1. Countries trade because there are some things they do well that other countries do not, while the inverse is also true. If a country is especially good at producing bananas or sugar because of their climate and infrastructure, and another country is good at making cars because of their special knowledge of manufacturing processes, then it might make sense for the two sides to come to some agreement on the issue of trade. Countries trade because it can help to make them both more efficient in their processes if they are able to team up with other countries in order to meet the overall consumption needs of the public. Countries understand that they are able to exploit their own scarce resources in order to cultivate a surplus. This is a good thing for them because they can then sell that surplus for something that they need. While some of the needs of trading companies is about efficiency, other needs are necessities. If a company absolutely cannot produce some good that it absolutely has to have, then it is in a position where it must trade. A good example of this is with countries that cannot produce or find their own oil. These countries still need to power their militaries, and their citizens still need to get around. They are in a position of necessity, where they have to trade in order to keep the country afloat and meet the needs of the people.
There are a few ways to measure international trade. One of the ways to measure trade is through imports and exports. When people speak a trade balance, they are talking about the amount of stuff a country imports versus what it exports. If a company is exporting more than it imports, that country is said to have a positive trade balance, while the inverse would be a negative trade balance.
2. When it comes to the culture in Singapore, there are many things that one must think about. The business culture depends heavily on the family. Family is the center of the social world in Singapore, and loyalty can matter significantly. If one wants to do business within Singapore, then one must understand family and not step on any toes when it comes to the different relationships with family members. There are often times when business people will value their family members and the concept of loyalty over pure profit, so companies looking to do business must ensure that they are aware of this possibility.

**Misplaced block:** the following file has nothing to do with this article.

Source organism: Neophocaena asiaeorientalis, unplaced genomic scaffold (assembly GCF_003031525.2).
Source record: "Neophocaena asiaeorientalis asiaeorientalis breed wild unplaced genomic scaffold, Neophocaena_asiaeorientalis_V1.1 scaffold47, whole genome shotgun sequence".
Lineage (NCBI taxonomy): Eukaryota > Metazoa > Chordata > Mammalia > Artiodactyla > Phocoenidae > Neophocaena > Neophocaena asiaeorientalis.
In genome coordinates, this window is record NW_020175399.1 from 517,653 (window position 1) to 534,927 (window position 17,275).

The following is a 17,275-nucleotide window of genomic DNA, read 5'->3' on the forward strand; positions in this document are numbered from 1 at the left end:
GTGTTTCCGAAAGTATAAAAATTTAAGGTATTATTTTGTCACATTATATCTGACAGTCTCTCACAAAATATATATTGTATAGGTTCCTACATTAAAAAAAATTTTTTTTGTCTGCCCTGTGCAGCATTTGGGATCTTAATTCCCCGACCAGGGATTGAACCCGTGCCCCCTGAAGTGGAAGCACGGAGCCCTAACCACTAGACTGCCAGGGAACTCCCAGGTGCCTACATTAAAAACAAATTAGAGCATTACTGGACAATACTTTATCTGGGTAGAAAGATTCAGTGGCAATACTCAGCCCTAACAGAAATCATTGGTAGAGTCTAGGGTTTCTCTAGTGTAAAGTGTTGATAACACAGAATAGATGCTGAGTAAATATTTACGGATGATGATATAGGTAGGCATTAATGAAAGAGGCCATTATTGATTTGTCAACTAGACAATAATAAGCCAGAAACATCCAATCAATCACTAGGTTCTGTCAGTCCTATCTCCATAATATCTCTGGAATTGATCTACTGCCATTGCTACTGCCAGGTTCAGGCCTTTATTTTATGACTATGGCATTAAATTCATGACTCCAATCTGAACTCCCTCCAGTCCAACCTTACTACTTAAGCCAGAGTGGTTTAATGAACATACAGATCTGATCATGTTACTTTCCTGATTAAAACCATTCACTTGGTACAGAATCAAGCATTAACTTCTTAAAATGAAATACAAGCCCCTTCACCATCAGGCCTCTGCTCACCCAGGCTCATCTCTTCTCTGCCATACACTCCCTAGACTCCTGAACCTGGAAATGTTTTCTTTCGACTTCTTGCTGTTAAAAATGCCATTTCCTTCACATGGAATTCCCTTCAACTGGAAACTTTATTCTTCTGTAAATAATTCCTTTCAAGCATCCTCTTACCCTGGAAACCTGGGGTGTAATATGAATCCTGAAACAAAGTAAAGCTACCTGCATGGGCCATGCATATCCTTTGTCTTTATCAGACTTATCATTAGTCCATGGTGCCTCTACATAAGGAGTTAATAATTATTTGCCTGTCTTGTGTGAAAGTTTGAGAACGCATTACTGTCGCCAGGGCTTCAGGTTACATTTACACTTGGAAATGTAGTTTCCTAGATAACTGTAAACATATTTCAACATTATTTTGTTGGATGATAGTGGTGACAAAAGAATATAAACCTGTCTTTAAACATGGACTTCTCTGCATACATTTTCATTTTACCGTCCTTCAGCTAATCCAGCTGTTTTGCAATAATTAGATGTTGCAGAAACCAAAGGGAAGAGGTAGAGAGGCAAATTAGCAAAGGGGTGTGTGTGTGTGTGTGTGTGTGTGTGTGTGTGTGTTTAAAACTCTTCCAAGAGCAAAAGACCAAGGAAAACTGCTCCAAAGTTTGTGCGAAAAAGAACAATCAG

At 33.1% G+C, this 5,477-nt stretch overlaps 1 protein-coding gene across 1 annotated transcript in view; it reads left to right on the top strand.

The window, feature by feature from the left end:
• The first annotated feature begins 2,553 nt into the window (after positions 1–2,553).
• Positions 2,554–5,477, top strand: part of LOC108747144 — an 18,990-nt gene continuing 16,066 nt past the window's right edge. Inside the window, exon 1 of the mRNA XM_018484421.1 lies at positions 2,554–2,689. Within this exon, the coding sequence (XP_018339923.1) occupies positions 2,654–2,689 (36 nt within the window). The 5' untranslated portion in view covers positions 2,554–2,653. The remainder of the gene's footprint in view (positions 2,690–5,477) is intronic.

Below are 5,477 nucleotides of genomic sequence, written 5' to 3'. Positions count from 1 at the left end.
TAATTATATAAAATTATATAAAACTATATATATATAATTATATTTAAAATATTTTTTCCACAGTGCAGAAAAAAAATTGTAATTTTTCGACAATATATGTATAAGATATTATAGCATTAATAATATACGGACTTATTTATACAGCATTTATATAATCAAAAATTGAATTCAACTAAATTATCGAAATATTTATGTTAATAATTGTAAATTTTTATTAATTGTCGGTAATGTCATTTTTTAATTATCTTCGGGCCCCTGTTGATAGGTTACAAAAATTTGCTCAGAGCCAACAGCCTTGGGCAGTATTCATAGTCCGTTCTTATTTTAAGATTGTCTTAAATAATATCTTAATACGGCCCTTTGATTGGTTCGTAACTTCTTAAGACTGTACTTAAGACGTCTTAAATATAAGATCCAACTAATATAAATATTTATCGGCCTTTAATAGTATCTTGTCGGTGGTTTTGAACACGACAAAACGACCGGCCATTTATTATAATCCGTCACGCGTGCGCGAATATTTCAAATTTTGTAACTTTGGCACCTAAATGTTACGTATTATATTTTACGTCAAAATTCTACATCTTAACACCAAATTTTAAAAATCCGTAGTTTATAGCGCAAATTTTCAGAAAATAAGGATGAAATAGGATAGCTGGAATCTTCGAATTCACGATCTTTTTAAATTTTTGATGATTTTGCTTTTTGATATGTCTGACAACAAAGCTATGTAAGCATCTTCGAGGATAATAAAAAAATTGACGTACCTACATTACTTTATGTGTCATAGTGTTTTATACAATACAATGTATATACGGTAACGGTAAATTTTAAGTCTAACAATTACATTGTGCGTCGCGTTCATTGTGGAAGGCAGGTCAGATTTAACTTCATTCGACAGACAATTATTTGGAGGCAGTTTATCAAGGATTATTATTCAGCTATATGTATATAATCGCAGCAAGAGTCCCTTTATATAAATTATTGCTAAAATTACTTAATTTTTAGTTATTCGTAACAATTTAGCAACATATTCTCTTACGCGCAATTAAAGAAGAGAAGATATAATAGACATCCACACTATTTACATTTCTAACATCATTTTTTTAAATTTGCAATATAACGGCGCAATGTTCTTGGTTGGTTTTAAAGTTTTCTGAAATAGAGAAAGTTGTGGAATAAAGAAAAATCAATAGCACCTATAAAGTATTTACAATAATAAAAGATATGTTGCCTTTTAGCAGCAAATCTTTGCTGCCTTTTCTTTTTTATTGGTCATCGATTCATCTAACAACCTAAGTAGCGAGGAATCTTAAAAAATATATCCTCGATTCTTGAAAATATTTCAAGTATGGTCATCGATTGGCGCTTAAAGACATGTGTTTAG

Singapore is what is known as a high context culture when it comes to communication. This means that much of what is communicated is not said with words. Rather, it is said with a person’s facial expressions and his or her posture. This means that getting close to people and seeing their expressions is a major part of the process for people in Singapore. There are significant boundaries between people that must be respected. While touch is an important part of the culture—there are handshake customs and traditions that must be respected, there is no expectation that people will make contact with one another’s faces. Maintaining appropriate personal space in all settings is critical. Singaporeans also like to be reserved in nature. They take silence seriously and are very intentional with their responses to one another.
Time is critical in this society. People in Singapore have a combination of Eastern and Western business values. They value being on time because of the corporate nature of the place, and because of the importance than Western society puts on timeliness for people engaged in business relations.
- Chan, Kwok Bun, and Chee Kiong Tong. “Singaporean Chinese doing business in China.” Chinese Business. Springer Singapore, 2014. 119-129.
- Warner, Malcolm. Culture and management in Asia. Routledge, 2014.
- Yeo, Su Lin, and Augustine Pang. “Asian multiculturalism in communication: Impact of culture in the practice of public relations in Singapore.” Public Relations Review (2016).